We have three major DomWrapper's: DomFixedWrapper<T> redirecting calls to GenericDomValue<T>, DomStringWrapper redirecting calls to string accessors of GenericDomValue, and DomCollectionWrapper that gets/sets values of the first element of the given GenericDomValue collection. Some controls (those having a text field as part of itself) take additional boolean constructor parameter — commitOnEveryChange, whose meaning is evident from the name. We don't recommend using it anywhere except small dialogs, because committing on every change slows down the system significantly.
Most often these controls are created by DomUIFactory.createControl(GenericDomValue). This method understands which control to create by using DOM reflection (GenericInfo, as you probably remember). But sometimes you may want to create the controls directly. So let's look at the simple controls more closely.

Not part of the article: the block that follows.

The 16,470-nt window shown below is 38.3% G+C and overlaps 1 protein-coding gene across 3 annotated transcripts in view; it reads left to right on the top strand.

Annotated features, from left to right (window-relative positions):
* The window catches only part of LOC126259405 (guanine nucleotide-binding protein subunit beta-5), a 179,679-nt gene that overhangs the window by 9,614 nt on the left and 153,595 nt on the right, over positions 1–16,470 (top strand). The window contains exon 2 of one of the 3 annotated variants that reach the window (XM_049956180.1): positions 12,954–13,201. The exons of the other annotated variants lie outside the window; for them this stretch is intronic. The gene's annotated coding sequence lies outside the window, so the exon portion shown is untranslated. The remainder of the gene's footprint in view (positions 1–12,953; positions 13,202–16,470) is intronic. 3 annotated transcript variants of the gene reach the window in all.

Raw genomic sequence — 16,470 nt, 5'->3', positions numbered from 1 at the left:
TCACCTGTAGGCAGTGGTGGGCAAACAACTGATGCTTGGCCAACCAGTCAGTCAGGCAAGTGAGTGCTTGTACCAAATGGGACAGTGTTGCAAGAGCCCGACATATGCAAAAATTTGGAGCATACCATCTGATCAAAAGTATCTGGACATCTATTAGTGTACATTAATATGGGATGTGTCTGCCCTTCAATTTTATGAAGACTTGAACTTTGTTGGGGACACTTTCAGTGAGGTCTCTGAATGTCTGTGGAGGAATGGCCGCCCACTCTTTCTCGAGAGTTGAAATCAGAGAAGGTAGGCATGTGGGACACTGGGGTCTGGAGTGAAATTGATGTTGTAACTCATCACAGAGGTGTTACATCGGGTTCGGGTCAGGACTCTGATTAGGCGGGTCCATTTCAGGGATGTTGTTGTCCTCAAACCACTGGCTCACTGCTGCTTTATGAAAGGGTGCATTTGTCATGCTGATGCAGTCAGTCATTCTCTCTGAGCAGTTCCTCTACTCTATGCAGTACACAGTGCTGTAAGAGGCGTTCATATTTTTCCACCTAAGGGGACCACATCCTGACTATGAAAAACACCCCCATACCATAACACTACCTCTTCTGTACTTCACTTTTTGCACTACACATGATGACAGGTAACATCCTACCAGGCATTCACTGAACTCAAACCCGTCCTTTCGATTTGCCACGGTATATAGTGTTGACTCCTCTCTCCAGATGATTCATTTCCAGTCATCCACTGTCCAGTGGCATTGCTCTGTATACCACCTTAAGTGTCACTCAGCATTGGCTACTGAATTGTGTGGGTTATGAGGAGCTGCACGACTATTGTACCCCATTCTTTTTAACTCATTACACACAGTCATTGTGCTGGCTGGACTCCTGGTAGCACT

It allows you to edit boolean values. The control is bound to JCheckBox.
The control is bound to a non-editable JComboBox, so it can be used to choose something from a limited set. One case of such a limited set is enum. Or it can be a constructor where you can provide a Factory<List<String>>, and return from this factory anything you want (for example, a list of databases IntelliJ IDEA is aware of). By default, the wrong values (written in XML, but not present in the list you've given to the control) are displayed in red. Since it's common practice to specify custom CellRenderer for combo boxes, the control has the isValidValue(String) method. If it returns false on the value you're rendering, you can highlight it in some way, to achieve the same result as the default renderer. Or you can just delegate to that renderer in your own way.